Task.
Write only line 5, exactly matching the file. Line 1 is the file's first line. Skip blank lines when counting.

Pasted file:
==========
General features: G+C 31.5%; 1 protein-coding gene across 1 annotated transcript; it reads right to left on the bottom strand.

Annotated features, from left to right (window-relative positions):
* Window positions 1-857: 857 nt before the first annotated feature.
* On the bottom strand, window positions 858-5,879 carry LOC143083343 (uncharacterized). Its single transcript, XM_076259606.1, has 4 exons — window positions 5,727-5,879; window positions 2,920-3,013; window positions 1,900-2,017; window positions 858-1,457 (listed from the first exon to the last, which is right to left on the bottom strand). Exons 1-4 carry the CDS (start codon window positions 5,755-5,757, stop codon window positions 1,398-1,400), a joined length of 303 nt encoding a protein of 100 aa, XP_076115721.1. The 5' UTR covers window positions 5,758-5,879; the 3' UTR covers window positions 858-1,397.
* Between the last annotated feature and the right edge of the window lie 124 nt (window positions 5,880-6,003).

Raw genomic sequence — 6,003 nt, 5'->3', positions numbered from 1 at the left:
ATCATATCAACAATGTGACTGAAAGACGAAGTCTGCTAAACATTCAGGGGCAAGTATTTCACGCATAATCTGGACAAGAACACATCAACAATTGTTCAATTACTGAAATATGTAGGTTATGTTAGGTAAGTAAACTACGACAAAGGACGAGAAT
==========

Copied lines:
* Between the last annotated feature and the right edge of the window lie 124 nt (window positions 5,880-6,003).